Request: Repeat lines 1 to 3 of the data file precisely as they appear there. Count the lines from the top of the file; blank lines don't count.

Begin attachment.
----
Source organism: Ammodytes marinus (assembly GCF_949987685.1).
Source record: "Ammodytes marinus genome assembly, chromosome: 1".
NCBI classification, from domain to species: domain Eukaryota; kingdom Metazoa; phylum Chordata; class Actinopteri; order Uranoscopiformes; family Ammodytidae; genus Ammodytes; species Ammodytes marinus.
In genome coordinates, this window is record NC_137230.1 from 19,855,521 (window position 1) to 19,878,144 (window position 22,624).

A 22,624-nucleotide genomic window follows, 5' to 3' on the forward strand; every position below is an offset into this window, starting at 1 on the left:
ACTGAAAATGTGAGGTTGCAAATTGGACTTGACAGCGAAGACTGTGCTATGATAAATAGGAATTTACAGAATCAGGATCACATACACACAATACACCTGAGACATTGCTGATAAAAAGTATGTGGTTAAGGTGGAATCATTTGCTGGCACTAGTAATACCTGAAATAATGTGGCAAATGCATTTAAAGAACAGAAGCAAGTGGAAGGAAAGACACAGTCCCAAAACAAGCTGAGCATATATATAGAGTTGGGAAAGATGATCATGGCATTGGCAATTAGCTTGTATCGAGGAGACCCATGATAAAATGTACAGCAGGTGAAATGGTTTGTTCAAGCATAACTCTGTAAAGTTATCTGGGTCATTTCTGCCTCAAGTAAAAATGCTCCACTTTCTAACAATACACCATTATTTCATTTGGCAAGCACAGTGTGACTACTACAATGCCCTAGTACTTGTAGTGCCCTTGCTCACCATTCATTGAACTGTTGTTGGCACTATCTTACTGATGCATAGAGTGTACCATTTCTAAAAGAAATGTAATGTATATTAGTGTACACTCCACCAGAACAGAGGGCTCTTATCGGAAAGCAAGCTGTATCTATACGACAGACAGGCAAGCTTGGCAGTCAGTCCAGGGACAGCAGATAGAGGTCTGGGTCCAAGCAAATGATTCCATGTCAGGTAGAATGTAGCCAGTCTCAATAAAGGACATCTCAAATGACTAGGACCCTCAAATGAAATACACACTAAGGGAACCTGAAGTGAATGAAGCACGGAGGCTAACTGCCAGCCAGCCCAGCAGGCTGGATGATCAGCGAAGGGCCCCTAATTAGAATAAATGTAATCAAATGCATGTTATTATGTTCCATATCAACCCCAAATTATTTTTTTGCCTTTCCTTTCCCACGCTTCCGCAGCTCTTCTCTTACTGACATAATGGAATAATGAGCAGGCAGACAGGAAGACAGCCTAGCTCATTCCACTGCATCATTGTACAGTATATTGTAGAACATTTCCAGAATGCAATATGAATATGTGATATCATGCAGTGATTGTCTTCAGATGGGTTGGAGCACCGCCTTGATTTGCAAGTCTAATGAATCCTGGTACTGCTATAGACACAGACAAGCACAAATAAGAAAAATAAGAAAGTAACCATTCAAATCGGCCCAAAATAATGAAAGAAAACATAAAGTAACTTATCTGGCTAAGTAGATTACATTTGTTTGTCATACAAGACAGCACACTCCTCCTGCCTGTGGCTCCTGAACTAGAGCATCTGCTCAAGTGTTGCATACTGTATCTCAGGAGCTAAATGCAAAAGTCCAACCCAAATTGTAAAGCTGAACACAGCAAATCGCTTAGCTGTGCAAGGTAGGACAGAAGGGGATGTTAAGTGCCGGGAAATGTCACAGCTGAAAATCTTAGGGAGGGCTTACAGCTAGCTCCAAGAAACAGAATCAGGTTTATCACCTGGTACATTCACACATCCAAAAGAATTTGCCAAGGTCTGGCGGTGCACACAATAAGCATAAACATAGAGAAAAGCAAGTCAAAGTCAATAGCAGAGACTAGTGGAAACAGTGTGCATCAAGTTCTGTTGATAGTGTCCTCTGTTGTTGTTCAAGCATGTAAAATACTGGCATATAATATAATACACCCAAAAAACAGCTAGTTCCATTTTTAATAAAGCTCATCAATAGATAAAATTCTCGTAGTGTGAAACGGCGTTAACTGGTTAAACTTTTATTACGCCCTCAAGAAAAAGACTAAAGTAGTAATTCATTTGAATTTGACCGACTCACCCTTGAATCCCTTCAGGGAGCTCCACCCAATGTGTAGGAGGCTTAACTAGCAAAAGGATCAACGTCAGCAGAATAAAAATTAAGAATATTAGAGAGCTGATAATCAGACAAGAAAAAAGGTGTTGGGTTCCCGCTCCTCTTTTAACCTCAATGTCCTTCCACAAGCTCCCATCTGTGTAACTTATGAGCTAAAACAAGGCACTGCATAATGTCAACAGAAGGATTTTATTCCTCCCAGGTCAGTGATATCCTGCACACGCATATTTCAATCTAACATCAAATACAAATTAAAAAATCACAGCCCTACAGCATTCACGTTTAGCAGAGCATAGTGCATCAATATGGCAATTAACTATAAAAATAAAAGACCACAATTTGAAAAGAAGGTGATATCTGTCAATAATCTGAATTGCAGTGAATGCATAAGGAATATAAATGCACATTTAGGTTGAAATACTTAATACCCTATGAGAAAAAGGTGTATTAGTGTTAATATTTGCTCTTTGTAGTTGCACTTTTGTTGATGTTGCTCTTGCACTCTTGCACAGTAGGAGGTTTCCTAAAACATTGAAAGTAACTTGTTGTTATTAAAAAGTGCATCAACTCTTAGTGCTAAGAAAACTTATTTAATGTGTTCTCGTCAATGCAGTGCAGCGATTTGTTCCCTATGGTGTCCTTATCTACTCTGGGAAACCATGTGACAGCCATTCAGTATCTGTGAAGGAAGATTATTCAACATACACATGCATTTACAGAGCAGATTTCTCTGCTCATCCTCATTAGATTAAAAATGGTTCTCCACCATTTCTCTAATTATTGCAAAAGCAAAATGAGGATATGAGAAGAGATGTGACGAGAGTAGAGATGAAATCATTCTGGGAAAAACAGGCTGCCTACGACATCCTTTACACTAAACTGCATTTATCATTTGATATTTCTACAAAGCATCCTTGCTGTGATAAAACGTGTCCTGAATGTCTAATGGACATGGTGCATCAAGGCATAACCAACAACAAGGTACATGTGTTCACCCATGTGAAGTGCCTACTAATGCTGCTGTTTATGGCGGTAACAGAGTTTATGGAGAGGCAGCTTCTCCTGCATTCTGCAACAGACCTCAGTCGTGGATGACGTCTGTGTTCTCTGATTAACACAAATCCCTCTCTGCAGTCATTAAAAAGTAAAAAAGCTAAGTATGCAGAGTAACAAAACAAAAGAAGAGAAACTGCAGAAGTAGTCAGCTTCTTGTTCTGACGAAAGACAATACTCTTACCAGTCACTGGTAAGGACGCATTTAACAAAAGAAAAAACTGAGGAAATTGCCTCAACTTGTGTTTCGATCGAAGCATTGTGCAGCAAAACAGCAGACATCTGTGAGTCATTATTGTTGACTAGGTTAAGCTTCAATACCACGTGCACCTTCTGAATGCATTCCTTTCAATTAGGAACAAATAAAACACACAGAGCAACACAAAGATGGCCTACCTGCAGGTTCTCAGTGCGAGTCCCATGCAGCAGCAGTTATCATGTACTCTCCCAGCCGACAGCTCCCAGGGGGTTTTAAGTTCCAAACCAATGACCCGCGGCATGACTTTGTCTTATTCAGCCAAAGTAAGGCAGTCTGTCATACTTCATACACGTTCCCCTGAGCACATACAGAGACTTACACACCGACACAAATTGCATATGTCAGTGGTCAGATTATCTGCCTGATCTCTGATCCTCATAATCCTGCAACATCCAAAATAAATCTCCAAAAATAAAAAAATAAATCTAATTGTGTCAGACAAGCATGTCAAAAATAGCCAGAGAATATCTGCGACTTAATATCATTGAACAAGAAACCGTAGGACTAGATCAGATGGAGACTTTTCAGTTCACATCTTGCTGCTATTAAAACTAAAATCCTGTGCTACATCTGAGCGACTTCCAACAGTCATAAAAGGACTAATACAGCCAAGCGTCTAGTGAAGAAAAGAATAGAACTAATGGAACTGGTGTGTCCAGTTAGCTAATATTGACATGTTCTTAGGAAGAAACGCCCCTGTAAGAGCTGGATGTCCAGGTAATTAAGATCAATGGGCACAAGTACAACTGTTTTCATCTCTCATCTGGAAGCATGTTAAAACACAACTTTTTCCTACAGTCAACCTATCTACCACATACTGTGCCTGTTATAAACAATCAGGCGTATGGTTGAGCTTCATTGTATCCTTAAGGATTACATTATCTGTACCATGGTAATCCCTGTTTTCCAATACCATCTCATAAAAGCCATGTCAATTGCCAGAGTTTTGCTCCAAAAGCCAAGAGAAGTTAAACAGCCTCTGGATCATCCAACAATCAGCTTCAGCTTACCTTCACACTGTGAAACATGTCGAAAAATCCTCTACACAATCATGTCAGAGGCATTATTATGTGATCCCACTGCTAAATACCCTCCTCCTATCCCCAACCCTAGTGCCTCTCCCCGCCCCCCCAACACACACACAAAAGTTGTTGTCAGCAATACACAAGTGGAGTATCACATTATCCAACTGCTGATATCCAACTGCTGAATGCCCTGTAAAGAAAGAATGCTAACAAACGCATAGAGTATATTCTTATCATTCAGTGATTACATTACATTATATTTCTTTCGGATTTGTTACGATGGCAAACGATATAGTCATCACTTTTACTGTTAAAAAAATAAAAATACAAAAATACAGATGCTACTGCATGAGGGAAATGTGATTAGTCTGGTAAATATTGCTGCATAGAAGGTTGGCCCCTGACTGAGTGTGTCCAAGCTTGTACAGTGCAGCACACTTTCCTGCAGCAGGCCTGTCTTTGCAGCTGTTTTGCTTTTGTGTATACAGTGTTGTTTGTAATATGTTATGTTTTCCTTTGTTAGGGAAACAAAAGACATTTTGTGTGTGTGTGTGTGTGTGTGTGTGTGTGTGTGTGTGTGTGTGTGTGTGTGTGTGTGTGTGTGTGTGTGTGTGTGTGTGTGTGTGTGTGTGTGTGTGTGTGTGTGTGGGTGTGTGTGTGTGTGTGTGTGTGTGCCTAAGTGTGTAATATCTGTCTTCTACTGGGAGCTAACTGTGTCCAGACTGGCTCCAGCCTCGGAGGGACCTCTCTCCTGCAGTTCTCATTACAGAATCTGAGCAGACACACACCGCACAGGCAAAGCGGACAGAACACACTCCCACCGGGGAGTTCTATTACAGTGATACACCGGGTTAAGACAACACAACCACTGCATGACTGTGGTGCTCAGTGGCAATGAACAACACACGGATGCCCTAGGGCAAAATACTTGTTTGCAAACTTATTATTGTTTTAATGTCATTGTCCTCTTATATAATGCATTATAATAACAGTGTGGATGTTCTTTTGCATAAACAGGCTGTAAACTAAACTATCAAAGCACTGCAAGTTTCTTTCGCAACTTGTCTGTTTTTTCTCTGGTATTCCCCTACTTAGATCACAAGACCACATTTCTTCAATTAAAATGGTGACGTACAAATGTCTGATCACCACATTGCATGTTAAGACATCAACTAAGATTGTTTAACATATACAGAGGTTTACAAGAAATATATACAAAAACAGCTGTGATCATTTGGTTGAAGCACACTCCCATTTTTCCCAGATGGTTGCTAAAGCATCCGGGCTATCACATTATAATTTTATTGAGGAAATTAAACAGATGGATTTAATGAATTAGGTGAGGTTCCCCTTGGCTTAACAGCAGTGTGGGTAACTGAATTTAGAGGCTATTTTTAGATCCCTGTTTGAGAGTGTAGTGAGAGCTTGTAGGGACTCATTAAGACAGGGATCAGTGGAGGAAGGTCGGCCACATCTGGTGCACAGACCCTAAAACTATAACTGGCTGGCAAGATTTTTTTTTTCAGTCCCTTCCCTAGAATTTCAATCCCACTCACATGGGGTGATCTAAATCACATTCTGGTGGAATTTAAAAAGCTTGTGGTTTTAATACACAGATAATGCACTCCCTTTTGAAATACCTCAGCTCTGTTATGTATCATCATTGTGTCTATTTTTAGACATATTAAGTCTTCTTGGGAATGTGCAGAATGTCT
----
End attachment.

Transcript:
Source organism: Ammodytes marinus (assembly GCF_949987685.1).
Source record: "Ammodytes marinus genome assembly, chromosome: 1".
NCBI classification, from domain to species: domain Eukaryota; kingdom Metazoa; phylum Chordata; class Actinopteri; order Uranoscopiformes; family Ammodytidae; genus Ammodytes; species Ammodytes marinus.